Saturday, October 22, 2011

ILE de FRANCE • Le Brie

ILE de FRANCE • Le Brie • this painting is sold

This is the 576th painting completed in my 'Painting Each Day' project (actually there are lots more but I didn't document them ...)

In 1936, Ile de France Brie was brought to the United States aboard the famed Ile de France ocean liner - the first refrigerated sea vessel. It was the first time Americans had access to the delicate French fromage. Ile de France takes its name from the famous ship and continues to supply authentic French Brie to American cheese lovers.

The Ile de France Ocean Liner

The SS Ile de France was a French ocean liner built in Saint-Nazaire, France for the Compagnie Générale Transatlantique (CGT). Known to cheese lovers as the first ship to carry Brie Cheese to the United States (it also was the first ship ever equipped with refrigeration) it had a long and illustrious story beyond its role in the history of fromage.

The first major ocean liner built after World War I, it is often considered the most beautifully decorated ship ever built by the CGT and was the first ocean liner decorated entirely in the Art Deco style.

The Ile de France was launched in 1926 at the Penhoët shipyard and was greeted by thousands of government officials as well as workers, journalists and French citizens.

In 1927, the Ile de France traveled from Le Havre for its maiden voyage to New York, where it received great attention from American media. A crowd of thousands congregated at the docks to see it.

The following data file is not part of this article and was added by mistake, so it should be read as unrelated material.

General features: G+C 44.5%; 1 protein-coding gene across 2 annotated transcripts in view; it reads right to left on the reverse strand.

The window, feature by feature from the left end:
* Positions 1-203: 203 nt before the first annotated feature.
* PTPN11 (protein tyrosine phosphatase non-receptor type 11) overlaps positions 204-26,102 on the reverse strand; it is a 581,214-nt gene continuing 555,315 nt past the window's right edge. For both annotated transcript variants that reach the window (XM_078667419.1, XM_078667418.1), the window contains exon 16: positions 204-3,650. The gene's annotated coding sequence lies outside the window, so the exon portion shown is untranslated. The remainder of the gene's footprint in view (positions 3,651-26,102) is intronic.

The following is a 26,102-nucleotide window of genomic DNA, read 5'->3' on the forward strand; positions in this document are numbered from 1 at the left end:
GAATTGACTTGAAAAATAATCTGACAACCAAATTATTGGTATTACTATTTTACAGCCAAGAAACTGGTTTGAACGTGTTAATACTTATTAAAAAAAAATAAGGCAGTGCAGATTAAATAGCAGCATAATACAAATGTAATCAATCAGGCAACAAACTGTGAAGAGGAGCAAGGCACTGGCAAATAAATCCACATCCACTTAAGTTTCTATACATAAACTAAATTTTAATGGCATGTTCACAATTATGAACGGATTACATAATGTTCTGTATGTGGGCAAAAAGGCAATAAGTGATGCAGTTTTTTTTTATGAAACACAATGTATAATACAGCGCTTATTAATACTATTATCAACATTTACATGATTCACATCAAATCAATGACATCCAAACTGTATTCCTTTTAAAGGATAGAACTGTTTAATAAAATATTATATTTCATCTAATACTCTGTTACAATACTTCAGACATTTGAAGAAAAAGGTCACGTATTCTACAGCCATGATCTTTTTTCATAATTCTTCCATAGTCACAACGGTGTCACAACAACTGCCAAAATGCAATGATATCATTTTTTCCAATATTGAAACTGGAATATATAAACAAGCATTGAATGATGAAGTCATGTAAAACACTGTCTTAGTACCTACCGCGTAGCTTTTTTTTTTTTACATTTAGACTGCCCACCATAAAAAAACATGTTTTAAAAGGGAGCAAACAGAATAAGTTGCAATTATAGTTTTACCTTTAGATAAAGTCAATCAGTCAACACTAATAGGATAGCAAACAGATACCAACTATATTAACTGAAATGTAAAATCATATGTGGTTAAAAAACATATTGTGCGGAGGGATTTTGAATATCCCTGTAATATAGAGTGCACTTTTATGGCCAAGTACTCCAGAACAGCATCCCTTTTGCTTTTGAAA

Later, the ship served members of the American and British military after being converted to a troop ship in 1941. It would serve the Allied interests until September 1945.

In 1947, it was returned to France and underwent a two-year reconstruction to once again become a luxury passenger ship. It played a major role in a 1956 rescue operation after a collision between two other passenger liners near Nantucket. About 750 out of the 1,706 passengers and crewmembers on the Andrea Doriawere ship were taken aboard the Ile de France during a six hour rescue operation.

By 1959, air travel had become commonplace and business for posh ocean liners was rapidly declining. The last public appearance of the Ile de France was as a floating prop for a Hollywood film - "The Last Voyage." After filming ended the ship was taken to a scrap yard.

If you visit my comprehensive website, click on 'site map' (under my name on the left panel) and you can see all of the Painting Each Day paintings at one time.

If you would like to purchase a 6" x 6" oil painting on stretched canvas that you see on this site, or commission a painting that is special to you, please email me.

These paintings are priced at $100.00 plus s/h.

Thank You!

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